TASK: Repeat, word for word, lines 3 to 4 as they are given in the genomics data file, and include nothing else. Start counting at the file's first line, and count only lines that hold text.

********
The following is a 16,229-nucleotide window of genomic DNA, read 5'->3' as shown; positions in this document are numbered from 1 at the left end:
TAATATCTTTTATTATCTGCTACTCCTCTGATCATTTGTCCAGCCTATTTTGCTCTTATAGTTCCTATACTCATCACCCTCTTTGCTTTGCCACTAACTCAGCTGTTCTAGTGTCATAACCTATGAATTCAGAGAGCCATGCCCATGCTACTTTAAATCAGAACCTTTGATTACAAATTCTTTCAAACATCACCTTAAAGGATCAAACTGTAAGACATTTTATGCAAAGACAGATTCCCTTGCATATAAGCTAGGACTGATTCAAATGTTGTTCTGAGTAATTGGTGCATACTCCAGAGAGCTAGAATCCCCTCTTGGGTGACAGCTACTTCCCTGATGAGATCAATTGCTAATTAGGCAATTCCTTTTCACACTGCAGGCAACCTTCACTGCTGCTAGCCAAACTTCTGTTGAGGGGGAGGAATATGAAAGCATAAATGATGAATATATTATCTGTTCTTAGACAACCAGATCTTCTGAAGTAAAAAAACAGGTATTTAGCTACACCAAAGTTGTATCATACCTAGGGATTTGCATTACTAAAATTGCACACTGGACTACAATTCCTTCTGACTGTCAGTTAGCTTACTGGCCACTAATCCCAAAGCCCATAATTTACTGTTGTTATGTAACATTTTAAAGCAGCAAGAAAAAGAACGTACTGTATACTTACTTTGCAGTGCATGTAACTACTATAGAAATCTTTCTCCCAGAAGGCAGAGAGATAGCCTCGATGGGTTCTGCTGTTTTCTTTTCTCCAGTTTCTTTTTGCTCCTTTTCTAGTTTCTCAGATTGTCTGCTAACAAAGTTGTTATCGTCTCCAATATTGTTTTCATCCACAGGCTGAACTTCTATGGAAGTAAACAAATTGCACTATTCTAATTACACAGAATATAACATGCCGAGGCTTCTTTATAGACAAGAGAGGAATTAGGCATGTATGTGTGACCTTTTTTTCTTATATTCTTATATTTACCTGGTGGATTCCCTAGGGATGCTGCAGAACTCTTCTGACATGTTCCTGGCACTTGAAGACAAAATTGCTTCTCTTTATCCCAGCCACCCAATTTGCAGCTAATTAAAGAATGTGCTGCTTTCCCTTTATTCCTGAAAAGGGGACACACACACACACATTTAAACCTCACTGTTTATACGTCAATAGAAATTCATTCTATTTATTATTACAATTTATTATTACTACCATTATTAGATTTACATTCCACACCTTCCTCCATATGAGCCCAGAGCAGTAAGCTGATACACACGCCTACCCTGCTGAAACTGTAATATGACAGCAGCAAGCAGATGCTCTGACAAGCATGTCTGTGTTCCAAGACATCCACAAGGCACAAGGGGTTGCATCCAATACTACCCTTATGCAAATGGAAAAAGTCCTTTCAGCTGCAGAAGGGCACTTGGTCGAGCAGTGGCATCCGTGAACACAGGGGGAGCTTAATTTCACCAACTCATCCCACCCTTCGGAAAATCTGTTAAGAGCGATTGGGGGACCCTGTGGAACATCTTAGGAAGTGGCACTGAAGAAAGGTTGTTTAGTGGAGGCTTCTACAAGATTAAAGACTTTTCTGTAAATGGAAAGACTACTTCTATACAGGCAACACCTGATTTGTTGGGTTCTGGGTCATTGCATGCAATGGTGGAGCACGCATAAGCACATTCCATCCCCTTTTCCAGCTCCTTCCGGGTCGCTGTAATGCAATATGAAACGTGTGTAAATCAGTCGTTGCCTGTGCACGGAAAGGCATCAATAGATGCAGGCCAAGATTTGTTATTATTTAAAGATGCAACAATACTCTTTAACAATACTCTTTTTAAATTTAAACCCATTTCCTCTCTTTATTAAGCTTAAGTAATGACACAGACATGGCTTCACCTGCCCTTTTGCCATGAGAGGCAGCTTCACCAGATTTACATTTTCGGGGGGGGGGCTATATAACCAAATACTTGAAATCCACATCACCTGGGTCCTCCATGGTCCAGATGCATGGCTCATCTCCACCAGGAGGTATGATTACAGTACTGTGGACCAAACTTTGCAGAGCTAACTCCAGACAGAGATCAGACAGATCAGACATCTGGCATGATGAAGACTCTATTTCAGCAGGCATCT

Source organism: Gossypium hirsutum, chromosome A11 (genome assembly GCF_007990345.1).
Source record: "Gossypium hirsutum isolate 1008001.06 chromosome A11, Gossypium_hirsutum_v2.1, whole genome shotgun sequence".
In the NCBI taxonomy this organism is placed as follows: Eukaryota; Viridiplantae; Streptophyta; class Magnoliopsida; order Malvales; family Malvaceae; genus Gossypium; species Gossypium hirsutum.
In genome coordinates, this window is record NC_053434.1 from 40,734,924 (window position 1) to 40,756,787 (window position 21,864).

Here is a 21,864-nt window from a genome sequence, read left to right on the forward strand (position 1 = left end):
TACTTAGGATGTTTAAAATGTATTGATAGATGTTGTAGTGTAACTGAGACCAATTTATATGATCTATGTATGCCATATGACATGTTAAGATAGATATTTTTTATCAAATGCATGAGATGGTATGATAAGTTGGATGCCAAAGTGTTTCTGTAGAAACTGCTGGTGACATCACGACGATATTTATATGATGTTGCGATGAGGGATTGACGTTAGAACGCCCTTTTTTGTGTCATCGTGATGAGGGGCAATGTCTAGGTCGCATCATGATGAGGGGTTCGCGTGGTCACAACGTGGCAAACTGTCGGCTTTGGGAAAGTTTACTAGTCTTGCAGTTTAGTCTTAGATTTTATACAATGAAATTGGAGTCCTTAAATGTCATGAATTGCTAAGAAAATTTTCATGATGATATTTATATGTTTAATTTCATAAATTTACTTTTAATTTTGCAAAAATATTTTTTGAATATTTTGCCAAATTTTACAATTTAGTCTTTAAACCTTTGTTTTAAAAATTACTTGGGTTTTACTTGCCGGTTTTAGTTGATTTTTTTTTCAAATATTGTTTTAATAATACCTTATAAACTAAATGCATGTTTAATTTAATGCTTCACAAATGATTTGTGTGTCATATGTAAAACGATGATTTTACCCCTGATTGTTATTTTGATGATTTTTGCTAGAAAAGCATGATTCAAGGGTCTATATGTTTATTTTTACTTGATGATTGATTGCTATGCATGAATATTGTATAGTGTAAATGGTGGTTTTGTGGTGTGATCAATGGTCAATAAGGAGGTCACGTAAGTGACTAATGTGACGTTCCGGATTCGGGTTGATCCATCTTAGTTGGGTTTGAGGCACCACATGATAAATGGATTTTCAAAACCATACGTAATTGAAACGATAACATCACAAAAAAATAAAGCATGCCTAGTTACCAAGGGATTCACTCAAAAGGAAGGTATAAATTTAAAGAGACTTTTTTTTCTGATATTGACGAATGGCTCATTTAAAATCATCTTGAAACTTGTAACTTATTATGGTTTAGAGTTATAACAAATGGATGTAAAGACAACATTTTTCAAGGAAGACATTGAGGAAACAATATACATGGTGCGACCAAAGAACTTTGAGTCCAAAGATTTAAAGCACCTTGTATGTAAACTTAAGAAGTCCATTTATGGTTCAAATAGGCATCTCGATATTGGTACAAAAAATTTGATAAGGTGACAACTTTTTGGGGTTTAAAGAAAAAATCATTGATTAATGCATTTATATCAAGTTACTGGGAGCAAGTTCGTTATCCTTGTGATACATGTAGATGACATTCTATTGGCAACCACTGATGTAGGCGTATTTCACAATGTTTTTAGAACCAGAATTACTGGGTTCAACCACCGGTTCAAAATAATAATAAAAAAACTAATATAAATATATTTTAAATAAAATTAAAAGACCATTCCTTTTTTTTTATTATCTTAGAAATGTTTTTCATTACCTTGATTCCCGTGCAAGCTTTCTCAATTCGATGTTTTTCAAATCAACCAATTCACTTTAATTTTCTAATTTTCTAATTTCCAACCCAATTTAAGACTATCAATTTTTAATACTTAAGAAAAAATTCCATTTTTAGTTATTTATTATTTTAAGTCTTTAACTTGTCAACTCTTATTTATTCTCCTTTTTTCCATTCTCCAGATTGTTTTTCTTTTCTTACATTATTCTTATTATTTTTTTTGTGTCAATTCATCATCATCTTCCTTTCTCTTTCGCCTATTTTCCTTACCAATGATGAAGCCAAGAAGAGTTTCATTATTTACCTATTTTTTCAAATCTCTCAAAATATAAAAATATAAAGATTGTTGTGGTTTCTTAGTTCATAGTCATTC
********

Source organism: Gossypium hirsutum, chromosome A11 (genome assembly GCF_007990345.1).
Source record: "Gossypium hirsutum isolate 1008001.06 chromosome A11, Gossypium_hirsutum_v2.1, whole genome shotgun sequence".